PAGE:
By Yuri Prasad
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Coordinated health strikes can break the Tories and save the NHS

Junior doctors and consultants will strike together on 20 September and 2 October
Issue 2871
On the BMA union junior doctors strike rally with chanting protesters

On a junior doctors’ strike rally in London (Picture: Guy Smallman)

Junior doctors and hospital consultants are planning to strike together for the first time in their history. The coordinated action is set to take place in September and October, their BMA union said on Thursday.

Consultants had already announced plans to walk out for 48 hours from 19 September. Now they will be joined by striking junior doctors for the second day of action.

Junior doctors will then continue their strike for a further 48 hours from 21 September. Both consultants and junior doctors will then strike together for three days from 2 October.

News of the unprecedented joint strikes came as the BMA announced the results of the junior doctors’ strike re-ballot. The Tories’ anti-union laws mandate these must happen every six months during a dispute.

That a massive 98.3 percent voted for more strikes will send Tory ministers reeling, and the whopping turnout of 71.3 percent will give them nowhere to hide.

Health secretary Steve Barclay will have been hoping to see cracks in the doctors’ determination. But this vote was almost identical to the original one in January. Then 98 percent voted yes on a 77 percent turnout.

But the number of votes cast this time around increased by several thousand as new starter junior doctors joined the union’s ranks for the first time—meaning a record number of junior doctors voted to strike.

Paul, a radiology doctor in the east of England, told Socialist Worker that the vote was “massive”.

“I had no doubt that we’d vote to continue the action,” he said. “But even I was surprised by how solid the support was. The announcement of joint strikes with the consultants is big news.

“It means on strike days hospitals will be shut down, except for emergency life and limb cover. There is very little that happens in a hospital that doesn’t involve doctors.”

The Tories’ refusal to talk to either group of doctors about pay can only mean the agonising NHS waiting lists, already millions-strong, will continue to grow. Every patient left in pain and danger is on Steve Barclay and Rishi Sunak.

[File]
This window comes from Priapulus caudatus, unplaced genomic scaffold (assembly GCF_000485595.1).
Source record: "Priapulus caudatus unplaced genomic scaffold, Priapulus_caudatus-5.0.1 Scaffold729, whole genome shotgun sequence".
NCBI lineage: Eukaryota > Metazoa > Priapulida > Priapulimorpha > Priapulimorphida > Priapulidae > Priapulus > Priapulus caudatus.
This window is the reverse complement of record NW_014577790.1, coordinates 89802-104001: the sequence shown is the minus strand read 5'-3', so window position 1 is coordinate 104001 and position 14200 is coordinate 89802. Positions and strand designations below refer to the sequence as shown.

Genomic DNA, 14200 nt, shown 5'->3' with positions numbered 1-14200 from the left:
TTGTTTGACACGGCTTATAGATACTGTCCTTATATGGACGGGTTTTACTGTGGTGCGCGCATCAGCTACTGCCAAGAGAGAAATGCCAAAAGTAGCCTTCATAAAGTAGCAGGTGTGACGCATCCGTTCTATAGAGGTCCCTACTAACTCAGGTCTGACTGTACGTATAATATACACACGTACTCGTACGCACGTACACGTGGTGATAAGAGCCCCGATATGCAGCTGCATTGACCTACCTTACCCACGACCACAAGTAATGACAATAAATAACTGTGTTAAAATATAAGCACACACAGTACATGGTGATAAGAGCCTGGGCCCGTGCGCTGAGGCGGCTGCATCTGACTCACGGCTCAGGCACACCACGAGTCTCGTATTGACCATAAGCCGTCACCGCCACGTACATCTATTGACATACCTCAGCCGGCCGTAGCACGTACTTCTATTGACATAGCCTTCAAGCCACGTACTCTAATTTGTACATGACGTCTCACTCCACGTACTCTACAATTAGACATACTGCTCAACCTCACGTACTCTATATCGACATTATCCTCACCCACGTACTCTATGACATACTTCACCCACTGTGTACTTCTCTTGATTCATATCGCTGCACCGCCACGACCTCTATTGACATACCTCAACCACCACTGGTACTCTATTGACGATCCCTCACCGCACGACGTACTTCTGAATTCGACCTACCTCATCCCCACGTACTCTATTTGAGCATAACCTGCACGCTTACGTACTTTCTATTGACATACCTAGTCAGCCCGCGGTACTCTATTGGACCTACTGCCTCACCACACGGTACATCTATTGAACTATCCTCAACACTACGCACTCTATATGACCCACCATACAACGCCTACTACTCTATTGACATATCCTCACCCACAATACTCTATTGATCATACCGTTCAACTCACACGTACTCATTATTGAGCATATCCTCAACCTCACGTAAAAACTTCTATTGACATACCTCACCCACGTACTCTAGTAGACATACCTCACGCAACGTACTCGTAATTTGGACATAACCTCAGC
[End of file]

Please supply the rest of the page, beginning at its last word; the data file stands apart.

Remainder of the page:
“The demand for a proper pay settlement is now coming from every quarter,” says Paul. “We junior doctors are saying it, and the consultants are saying it.

“The government has failed to grasp the strength of feeling there is about pay and the future of the health service.”

And Paul says that Tory intransigence is bringing people together.

“The juniors and consultants are starting to realise they have something important in common. In the past it was quite usual for consultants to hear us complaining about pay and conditions and be dismissive.

“But now they are having to cover our work it’s different. They’ve suddenly found that a junior doctor’s job is not what they remembered—and that’s because everything about the job has gotten harder and the pay is worse.

“I think the joint picket lines will chip away at the hierarchy that exists in the profession.”

Paul says that public support for the strike remains “astounding”.

“I can’t tell you how important that is to us, to know that people support us, and that what we are fighting for is bigger than all of us.”

He’s right, the support for all NHS strikers is overwhelming, but to really turn the screw on the Tories it must be mobilised.

The BMA must not be left on its own to fight for the NHS, every trade union should be mobilising its members. The best way to start would be to organise a huge national march to back the doctors and the health service they are defending.

The TUC union grouping meets in Liverpool soon. Fighting for the NHS and real backing for the strikes need to be key items on its agenda.

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